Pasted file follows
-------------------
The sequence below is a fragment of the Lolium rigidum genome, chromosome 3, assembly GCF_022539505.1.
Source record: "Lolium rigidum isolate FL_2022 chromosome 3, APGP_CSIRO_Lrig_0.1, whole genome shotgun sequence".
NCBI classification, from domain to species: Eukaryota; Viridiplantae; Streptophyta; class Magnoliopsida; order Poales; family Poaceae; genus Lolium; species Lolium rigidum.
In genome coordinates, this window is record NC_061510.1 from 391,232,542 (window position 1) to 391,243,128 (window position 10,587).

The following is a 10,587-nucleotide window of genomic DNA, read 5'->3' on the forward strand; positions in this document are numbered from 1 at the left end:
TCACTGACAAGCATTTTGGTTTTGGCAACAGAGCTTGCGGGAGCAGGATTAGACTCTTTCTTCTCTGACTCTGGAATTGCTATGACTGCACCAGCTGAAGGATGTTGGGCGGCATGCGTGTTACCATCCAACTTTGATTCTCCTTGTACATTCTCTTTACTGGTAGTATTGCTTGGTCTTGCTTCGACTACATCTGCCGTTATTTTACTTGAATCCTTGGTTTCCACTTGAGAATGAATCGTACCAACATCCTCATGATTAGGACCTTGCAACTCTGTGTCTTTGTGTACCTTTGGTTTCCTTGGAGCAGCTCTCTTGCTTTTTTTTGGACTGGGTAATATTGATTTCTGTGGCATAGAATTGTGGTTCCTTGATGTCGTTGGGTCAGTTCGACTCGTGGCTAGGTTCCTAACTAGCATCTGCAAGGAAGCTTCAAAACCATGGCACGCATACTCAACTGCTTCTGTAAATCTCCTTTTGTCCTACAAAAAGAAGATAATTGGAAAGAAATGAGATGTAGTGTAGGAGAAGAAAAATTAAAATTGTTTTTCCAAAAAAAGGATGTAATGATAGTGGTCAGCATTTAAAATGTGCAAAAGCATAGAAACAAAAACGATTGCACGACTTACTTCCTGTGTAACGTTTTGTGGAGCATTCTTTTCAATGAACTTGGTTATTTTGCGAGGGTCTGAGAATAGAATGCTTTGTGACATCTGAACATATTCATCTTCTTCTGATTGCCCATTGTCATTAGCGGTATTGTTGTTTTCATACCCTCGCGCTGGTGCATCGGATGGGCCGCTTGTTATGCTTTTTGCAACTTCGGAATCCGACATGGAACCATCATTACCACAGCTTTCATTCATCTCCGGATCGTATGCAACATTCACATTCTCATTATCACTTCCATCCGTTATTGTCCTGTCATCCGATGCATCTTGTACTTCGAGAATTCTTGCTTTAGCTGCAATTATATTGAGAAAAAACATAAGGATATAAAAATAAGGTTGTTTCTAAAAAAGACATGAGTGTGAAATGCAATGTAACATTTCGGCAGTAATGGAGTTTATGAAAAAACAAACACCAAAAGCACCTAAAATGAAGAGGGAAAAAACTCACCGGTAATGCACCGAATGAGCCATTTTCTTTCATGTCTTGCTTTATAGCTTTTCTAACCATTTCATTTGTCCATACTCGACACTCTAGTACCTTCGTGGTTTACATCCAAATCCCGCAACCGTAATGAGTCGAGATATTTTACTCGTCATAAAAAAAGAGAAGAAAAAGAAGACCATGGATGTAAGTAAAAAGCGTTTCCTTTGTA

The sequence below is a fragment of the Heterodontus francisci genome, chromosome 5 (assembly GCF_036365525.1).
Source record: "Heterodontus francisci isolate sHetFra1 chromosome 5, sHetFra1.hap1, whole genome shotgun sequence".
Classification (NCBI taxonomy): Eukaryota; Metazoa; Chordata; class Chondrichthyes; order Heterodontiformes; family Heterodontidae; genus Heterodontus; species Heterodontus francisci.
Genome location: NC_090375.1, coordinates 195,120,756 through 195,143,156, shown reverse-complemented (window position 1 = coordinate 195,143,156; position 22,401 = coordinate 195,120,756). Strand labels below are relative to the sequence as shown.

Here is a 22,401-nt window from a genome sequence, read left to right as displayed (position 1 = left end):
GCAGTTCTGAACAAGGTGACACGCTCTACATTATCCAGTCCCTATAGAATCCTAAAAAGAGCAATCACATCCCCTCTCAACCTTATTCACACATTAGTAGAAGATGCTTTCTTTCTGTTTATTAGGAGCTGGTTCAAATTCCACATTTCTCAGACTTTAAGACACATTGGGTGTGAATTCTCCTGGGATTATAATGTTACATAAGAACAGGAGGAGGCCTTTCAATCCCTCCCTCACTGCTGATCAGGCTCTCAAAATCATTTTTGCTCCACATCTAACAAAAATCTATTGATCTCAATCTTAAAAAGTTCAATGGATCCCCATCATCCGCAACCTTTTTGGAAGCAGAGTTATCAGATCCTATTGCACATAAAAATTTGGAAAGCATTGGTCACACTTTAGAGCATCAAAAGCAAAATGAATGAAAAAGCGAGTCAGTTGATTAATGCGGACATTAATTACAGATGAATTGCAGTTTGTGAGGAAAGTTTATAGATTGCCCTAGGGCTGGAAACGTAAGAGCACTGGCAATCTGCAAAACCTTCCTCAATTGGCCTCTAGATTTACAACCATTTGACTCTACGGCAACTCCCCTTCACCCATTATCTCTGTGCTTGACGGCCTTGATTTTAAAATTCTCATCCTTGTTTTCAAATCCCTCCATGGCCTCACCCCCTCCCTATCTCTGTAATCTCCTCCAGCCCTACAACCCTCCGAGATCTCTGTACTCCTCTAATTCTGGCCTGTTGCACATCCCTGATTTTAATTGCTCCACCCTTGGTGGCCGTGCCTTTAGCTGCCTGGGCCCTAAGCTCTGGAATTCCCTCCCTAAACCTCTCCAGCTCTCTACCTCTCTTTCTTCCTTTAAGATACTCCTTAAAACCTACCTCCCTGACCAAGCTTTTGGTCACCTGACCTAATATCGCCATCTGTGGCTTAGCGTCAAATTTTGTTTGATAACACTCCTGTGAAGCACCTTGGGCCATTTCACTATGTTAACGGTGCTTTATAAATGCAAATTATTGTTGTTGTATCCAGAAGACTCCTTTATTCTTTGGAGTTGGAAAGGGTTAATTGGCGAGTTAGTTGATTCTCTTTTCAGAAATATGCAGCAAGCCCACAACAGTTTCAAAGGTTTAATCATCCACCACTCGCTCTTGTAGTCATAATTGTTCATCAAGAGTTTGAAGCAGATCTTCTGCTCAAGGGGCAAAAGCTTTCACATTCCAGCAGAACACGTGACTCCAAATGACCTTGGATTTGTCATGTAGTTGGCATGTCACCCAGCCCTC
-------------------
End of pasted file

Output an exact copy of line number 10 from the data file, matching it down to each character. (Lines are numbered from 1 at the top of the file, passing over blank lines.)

Genome location: NC_090375.1, coordinates 195,120,756 through 195,143,156, shown reverse-complemented (window position 1 = coordinate 195,143,156; position 22,401 = coordinate 195,120,756). Strand labels below are relative to the sequence as shown.